A Scattering of Seeds: The Creation of Canada
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THE ROAD CHOSEN: The Story of Lem Wong
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  1. Victoria's Chinatown National Historic District

    For many decades, Victoria was the main port of entry for Chinese immigrants to Canada. Victoria's Chinatown recalls that era. This four-block district is the oldest surviving Chinatown in Canada. From the mid-19th to the early-20th century, Victoria's Chinatown had the largest Chinese population of any city in Canada.

    It features buildings entirely typical of their period and many distinctive elements such as colourful flared roofs, narrow passageways and hidden courtyards, which speak of the citizens' cultural roots. In 1909, the Chinese residents built their own school. It is till used for community programs. The Gate of Harmonious Interest was erected in 1981 to emphasize the cultural character of the district.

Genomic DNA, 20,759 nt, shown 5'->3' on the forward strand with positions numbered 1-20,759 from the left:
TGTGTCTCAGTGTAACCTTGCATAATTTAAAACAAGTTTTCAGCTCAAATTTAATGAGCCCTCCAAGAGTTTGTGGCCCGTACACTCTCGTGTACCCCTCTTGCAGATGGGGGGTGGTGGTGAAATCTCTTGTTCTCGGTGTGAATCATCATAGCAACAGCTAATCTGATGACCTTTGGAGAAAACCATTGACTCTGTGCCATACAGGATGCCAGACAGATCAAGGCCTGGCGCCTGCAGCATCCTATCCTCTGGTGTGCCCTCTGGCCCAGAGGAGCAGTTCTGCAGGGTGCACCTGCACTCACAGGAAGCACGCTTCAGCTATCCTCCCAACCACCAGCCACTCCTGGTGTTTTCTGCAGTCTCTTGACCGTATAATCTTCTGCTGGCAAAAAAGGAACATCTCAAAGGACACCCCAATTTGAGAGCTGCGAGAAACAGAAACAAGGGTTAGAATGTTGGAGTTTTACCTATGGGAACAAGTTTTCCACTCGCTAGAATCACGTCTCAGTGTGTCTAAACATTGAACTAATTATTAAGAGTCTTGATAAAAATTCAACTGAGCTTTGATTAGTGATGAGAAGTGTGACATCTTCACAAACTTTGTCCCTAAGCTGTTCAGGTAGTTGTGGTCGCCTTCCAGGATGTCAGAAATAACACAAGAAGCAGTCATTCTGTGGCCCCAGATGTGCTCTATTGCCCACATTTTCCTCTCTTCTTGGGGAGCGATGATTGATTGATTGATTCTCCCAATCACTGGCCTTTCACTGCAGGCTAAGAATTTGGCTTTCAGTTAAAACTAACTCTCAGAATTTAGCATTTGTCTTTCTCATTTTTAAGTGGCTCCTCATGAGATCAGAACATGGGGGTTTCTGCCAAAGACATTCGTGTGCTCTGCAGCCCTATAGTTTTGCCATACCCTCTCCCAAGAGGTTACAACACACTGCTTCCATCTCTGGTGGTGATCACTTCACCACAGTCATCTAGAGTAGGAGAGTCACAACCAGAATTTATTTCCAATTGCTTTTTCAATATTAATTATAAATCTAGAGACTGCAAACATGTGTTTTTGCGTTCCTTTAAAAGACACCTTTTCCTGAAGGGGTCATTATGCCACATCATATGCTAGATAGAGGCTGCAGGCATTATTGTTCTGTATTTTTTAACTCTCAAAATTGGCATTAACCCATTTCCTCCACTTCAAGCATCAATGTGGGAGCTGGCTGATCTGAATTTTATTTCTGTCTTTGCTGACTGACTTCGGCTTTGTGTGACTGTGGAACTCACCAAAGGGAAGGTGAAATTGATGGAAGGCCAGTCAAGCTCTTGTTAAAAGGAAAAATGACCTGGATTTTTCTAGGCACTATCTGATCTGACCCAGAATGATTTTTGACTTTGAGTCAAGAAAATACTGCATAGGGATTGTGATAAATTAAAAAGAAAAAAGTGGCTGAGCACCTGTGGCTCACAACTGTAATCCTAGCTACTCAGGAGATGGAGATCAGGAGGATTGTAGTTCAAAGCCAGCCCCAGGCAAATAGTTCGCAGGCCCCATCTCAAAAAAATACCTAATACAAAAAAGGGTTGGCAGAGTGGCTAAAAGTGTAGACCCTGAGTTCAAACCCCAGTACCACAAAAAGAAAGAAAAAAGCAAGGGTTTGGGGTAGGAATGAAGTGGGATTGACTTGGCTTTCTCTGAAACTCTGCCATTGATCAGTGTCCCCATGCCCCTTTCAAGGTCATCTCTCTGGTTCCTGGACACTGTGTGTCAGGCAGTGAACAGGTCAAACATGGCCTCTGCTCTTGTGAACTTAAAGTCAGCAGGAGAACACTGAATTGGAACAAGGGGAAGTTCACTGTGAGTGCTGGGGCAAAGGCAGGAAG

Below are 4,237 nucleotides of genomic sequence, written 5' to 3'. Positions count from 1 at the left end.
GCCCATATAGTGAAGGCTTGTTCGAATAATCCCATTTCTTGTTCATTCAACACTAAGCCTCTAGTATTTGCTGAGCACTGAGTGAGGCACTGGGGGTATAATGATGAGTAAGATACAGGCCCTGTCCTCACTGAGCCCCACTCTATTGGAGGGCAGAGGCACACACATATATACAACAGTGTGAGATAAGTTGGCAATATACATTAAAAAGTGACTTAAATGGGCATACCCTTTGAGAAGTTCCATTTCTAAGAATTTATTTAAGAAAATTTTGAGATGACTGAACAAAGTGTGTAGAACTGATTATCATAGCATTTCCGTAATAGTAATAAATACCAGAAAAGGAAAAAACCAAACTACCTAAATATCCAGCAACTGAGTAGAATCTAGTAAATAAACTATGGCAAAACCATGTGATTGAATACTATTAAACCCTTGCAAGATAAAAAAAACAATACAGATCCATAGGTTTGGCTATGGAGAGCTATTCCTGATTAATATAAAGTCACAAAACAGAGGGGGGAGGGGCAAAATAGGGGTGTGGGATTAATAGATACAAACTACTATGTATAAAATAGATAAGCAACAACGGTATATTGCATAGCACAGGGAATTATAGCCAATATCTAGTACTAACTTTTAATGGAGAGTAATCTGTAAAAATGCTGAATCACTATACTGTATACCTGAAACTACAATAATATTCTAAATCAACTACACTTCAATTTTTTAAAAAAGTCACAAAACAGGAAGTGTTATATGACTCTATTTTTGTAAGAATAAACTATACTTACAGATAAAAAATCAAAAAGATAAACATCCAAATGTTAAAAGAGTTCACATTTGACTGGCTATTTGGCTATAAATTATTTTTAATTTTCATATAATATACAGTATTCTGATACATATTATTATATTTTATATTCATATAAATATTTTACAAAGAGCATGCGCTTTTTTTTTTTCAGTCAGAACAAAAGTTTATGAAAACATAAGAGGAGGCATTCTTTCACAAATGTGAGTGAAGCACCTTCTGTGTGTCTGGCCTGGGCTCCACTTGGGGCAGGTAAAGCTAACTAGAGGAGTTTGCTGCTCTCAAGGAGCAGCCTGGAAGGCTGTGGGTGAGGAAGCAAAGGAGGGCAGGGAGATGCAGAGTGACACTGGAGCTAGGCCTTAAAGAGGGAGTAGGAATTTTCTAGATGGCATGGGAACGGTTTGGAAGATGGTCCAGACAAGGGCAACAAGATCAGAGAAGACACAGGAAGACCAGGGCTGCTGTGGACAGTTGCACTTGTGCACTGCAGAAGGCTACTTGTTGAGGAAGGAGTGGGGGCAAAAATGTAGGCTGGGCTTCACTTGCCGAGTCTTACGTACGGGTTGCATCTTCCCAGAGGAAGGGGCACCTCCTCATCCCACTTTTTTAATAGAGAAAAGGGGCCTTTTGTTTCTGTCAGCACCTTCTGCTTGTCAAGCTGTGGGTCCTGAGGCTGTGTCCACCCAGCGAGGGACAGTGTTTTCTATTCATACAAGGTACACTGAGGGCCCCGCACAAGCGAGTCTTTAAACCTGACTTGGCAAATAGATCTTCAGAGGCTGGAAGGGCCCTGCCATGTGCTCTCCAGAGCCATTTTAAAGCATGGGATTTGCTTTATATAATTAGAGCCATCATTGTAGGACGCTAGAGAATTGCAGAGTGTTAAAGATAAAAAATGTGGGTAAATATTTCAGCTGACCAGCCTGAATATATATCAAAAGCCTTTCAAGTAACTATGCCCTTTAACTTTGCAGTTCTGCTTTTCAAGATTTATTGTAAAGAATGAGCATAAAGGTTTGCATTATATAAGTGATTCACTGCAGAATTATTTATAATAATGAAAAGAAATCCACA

Address: Dr. David C. Lai
      Department of Sociology,
      University of Victoria,
      Victoria, BC
      V8W 3P4


  2. The Chinese Cemetery National Historic Site

    This place, chosen in 1903 for its harmonized elements of nature expressing the principles of feng sui, is a significant legacy of the first Canadians of Chinese origin. Traditionally it was a sanctuary of temporary repose before final internment in China, a pattern which reflected the early aspirations of these immigrants to return to their homeland. After the Sino-Japanese war broke out in 1937, it was no longer possible to ship remains back to China. At a mass reburial in 1961, bones from across Canada, long since readied for China, were finally laid to rest there.

      Address: See Victoria's Chinatown


  3. Commemoration of the Construction of the CPR Railway by the Chinese

    This commemoration includes a plaque located at Yale, British Columbia, which reads:

    "In the early 1880s contractor Andrew Onderdonk brought thousands of labourers from China to help build the Pacific Railway through the mountains of British Columbia. About three-quarters of the men who worked on the section between the Pacific and Craigellachie were Chinese. Although considered excellent workers, they received only a dollar a day, half the pay of a white worker. Hundreds of Chinese died from accidents or illness, for the work was dangerous and living conditions poor. Those who remained in Canada when the railway was completed securely established the basis of British Columbia's Chinese community."


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